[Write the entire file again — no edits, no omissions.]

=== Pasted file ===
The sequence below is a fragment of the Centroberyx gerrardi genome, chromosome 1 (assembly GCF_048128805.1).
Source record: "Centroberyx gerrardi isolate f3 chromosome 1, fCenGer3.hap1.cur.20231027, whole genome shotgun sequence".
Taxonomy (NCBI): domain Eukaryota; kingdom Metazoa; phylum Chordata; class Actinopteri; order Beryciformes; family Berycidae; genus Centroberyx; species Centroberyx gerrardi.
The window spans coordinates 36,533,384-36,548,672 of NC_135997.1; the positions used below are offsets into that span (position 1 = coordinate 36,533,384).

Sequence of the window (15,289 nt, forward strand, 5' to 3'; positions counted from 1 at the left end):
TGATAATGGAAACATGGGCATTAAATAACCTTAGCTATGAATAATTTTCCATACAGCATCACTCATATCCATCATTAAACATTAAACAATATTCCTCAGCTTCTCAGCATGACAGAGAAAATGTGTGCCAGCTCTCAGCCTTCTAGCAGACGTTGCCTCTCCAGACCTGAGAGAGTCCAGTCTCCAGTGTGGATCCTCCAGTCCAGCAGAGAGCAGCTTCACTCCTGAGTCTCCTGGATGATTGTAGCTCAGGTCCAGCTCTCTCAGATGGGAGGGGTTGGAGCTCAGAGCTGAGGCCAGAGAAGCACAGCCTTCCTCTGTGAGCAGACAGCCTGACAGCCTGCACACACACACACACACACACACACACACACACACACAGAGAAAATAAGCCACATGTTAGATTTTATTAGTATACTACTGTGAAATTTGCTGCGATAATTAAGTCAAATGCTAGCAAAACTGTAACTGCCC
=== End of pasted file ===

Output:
The sequence below is a fragment of the Centroberyx gerrardi genome, chromosome 1 (assembly GCF_048128805.1).
Source record: "Centroberyx gerrardi isolate f3 chromosome 1, fCenGer3.hap1.cur.20231027, whole genome shotgun sequence".
Taxonomy (NCBI): domain Eukaryota; kingdom Metazoa; phylum Chordata; class Actinopteri; order Beryciformes; family Berycidae; genus Centroberyx; species Centroberyx gerrardi.
The window spans coordinates 36,533,384-36,548,672 of NC_135997.1; the positions used below are offsets into that span (position 1 = coordinate 36,533,384).

Sequence of the window (15,289 nt, forward strand, 5' to 3'; positions counted from 1 at the left end):
TGATAATGGAAACATGGGCATTAAATAACCTTAGCTATGAATAATTTTCCATACAGCATCACTCATATCCATCATTAAACATTAAACAATATTCCTCAGCTTCTCAGCATGACAGAGAAAATGTGTGCCAGCTCTCAGCCTTCTAGCAGACGTTGCCTCTCCAGACCTGAGAGAGTCCAGTCTCCAGTGTGGATCCTCCAGTCCAGCAGAGAGCAGCTTCACTCCTGAGTCTCCTGGATGATTGTAGCTCAGGTCCAGCTCTCTCAGATGGGAGGGGTTGGAGCTCAGAGCTGAGGCCAGAGAAGCACAGCCTTCCTCTGTGAGCAGACAGCCTGACAGCCTGCACACACACACACACACACACACACACACACACACACAGAGAAAATAAGCCACATGTTAGATTTTATTAGTATACTACTGTGAAATTTGCTGCGATAATTAAGTCAAATGCTAGCAAAACTGTAACTGCCC